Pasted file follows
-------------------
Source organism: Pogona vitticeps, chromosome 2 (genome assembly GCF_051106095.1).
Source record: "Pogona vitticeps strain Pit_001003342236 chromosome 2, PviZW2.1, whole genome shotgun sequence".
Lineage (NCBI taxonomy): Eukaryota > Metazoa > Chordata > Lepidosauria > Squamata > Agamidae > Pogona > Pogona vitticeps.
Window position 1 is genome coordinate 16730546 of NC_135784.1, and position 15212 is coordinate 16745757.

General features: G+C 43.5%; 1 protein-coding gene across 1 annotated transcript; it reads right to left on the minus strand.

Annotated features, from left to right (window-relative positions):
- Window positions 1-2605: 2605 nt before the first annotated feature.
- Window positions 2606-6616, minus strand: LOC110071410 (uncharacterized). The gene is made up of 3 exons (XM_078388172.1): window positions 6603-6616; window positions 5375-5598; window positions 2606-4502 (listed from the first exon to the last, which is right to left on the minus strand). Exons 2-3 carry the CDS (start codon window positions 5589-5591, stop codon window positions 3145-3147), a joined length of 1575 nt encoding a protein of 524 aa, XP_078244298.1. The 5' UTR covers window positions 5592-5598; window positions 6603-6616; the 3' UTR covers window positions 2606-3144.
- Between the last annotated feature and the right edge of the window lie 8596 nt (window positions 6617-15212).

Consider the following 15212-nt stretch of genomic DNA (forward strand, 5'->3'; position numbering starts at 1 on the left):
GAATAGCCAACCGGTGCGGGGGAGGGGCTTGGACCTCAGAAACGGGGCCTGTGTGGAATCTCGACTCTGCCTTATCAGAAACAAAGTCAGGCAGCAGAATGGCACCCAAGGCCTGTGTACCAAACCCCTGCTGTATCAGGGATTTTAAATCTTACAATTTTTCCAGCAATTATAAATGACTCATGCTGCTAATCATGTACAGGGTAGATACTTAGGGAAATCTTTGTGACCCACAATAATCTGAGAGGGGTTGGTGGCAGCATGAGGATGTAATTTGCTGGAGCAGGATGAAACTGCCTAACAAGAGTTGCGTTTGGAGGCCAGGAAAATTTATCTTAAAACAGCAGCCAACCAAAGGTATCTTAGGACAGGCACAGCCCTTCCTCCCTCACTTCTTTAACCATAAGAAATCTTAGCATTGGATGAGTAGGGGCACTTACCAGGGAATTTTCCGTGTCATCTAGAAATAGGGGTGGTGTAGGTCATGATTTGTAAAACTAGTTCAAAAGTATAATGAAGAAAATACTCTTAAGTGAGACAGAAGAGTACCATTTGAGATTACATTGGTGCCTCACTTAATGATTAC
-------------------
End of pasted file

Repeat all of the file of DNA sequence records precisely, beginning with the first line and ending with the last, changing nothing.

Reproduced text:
Source organism: Pogona vitticeps, chromosome 2 (genome assembly GCF_051106095.1).
Source record: "Pogona vitticeps strain Pit_001003342236 chromosome 2, PviZW2.1, whole genome shotgun sequence".
Lineage (NCBI taxonomy): Eukaryota > Metazoa > Chordata > Lepidosauria > Squamata > Agamidae > Pogona > Pogona vitticeps.
Window position 1 is genome coordinate 16730546 of NC_135784.1, and position 15212 is coordinate 16745757.

General features: G+C 43.5%; 1 protein-coding gene across 1 annotated transcript; it reads right to left on the minus strand.

Annotated features, from left to right (window-relative positions):
- Window positions 1-2605: 2605 nt before the first annotated feature.
- Window positions 2606-6616, minus strand: LOC110071410 (uncharacterized). The gene is made up of 3 exons (XM_078388172.1): window positions 6603-6616; window positions 5375-5598; window positions 2606-4502 (listed from the first exon to the last, which is right to left on the minus strand). Exons 2-3 carry the CDS (start codon window positions 5589-5591, stop codon window positions 3145-3147), a joined length of 1575 nt encoding a protein of 524 aa, XP_078244298.1. The 5' UTR covers window positions 5592-5598; window positions 6603-6616; the 3' UTR covers window positions 2606-3144.
- Between the last annotated feature and the right edge of the window lie 8596 nt (window positions 6617-15212).

Consider the following 15212-nt stretch of genomic DNA (forward strand, 5'->3'; position numbering starts at 1 on the left):
GAATAGCCAACCGGTGCGGGGGAGGGGCTTGGACCTCAGAAACGGGGCCTGTGTGGAATCTCGACTCTGCCTTATCAGAAACAAAGTCAGGCAGCAGAATGGCACCCAAGGCCTGTGTACCAAACCCCTGCTGTATCAGGGATTTTAAATCTTACAATTTTTCCAGCAATTATAAATGACTCATGCTGCTAATCATGTACAGGGTAGATACTTAGGGAAATCTTTGTGACCCACAATAATCTGAGAGGGGTTGGTGGCAGCATGAGGATGTAATTTGCTGGAGCAGGATGAAACTGCCTAACAAGAGTTGCGTTTGGAGGCCAGGAAAATTTATCTTAAAACAGCAGCCAACCAAAGGTATCTTAGGACAGGCACAGCCCTTCCTCCCTCACTTCTTTAACCATAAGAAATCTTAGCATTGGATGAGTAGGGGCACTTACCAGGGAATTTTCCGTGTCATCTAGAAATAGGGGTGGTGTAGGTCATGATTTGTAAAACTAGTTCAAAAGTATAATGAAGAAAATACTCTTAAGTGAGACAGAAGAGTACCATTTGAGATTACATTGGTGCCTCACTTAATGATTAC